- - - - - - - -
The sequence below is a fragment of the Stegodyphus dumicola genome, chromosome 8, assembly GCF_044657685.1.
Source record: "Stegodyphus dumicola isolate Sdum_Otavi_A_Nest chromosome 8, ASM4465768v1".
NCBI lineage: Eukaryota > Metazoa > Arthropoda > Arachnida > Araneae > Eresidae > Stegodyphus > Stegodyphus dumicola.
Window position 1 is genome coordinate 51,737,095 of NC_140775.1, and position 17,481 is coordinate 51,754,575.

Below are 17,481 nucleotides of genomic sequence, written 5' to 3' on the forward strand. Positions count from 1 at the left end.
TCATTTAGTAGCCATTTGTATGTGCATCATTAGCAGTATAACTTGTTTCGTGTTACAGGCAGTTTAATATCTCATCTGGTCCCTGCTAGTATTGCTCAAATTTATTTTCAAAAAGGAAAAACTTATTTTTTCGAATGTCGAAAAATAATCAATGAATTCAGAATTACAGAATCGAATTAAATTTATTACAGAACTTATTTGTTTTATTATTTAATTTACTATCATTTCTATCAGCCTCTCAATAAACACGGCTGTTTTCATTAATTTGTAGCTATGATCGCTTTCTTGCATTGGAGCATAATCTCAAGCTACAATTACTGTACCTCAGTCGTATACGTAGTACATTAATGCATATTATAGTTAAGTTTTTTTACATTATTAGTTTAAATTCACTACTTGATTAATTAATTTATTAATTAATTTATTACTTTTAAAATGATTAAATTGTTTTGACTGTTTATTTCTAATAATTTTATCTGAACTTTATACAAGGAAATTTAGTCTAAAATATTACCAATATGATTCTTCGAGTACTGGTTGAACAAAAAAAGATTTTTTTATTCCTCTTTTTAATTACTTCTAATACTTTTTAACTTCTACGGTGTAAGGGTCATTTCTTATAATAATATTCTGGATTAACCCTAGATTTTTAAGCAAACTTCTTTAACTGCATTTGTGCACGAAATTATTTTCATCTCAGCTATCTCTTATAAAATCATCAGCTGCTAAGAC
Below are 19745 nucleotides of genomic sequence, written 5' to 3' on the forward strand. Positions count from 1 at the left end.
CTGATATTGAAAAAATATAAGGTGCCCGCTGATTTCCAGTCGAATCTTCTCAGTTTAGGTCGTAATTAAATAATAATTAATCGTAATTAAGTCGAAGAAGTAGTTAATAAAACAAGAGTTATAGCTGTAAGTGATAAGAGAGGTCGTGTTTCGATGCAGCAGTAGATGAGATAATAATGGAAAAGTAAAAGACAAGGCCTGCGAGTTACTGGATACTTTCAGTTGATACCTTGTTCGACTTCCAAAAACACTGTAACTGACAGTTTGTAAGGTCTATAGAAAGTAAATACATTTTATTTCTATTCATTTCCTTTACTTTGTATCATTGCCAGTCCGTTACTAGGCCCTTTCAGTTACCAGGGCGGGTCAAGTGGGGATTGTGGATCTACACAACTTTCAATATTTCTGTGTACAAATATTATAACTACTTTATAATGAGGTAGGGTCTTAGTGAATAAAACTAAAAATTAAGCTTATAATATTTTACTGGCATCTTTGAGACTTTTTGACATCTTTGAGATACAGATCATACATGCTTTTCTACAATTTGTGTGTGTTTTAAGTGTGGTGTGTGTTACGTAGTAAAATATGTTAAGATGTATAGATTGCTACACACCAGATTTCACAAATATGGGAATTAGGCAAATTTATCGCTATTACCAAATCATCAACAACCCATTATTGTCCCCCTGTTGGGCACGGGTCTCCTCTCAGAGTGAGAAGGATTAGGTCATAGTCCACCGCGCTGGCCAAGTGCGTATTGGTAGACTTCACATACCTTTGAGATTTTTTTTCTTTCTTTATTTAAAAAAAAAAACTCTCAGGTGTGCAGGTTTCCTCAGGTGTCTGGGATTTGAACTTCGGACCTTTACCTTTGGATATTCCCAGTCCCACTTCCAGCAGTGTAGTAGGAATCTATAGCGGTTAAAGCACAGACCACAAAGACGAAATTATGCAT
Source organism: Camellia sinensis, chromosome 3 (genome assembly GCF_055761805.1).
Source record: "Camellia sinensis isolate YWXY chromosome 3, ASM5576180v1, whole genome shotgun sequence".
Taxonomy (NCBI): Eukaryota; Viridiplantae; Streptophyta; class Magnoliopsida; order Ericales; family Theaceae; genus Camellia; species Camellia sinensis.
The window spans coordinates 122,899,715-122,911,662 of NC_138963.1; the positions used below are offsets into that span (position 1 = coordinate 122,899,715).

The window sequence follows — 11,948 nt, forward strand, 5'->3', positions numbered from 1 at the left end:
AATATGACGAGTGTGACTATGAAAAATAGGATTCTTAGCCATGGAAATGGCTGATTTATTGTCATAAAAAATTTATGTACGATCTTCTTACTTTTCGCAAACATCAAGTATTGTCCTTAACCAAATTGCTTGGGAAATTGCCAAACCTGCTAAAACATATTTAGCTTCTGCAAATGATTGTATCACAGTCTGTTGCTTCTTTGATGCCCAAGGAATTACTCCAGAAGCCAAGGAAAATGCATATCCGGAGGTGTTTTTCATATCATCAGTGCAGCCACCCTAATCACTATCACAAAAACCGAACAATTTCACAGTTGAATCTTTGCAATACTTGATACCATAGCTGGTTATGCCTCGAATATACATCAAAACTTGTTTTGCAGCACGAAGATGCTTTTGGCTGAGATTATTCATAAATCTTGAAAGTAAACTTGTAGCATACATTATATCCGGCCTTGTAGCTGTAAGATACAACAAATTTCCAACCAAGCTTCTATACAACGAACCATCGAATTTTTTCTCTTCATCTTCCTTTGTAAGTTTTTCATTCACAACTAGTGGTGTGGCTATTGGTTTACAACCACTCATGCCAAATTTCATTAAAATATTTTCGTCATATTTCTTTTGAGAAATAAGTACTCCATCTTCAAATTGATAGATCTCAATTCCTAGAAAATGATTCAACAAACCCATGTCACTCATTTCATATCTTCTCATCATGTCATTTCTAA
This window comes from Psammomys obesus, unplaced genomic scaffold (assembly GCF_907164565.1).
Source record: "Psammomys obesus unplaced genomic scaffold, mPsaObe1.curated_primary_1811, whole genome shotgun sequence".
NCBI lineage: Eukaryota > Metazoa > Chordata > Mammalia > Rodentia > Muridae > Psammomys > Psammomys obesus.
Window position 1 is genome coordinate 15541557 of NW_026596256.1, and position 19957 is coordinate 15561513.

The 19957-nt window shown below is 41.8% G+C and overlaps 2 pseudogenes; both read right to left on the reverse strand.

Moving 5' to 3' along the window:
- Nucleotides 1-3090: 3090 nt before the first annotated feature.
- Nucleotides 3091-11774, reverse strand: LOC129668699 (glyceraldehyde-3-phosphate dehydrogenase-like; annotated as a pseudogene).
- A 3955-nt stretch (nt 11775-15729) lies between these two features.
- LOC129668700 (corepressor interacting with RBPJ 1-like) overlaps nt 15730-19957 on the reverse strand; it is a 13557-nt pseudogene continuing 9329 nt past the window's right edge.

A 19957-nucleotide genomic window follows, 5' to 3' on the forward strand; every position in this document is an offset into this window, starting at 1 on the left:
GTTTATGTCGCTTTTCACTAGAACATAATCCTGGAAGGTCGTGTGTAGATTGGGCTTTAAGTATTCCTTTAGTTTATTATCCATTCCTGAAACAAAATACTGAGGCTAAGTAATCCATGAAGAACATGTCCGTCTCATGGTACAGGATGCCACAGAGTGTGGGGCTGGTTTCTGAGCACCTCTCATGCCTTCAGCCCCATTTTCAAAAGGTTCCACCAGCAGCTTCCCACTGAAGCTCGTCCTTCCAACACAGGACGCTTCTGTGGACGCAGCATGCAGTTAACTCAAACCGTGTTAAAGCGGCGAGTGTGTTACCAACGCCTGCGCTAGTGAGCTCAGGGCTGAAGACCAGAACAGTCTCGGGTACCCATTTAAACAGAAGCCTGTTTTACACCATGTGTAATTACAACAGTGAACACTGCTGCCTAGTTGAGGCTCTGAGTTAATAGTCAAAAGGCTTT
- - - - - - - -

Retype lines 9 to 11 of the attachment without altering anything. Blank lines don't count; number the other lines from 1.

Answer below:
Source organism: Camellia sinensis, chromosome 3 (genome assembly GCF_055761805.1).
Source record: "Camellia sinensis isolate YWXY chromosome 3, ASM5576180v1, whole genome shotgun sequence".
Taxonomy (NCBI): Eukaryota; Viridiplantae; Streptophyta; class Magnoliopsida; order Ericales; family Theaceae; genus Camellia; species Camellia sinensis.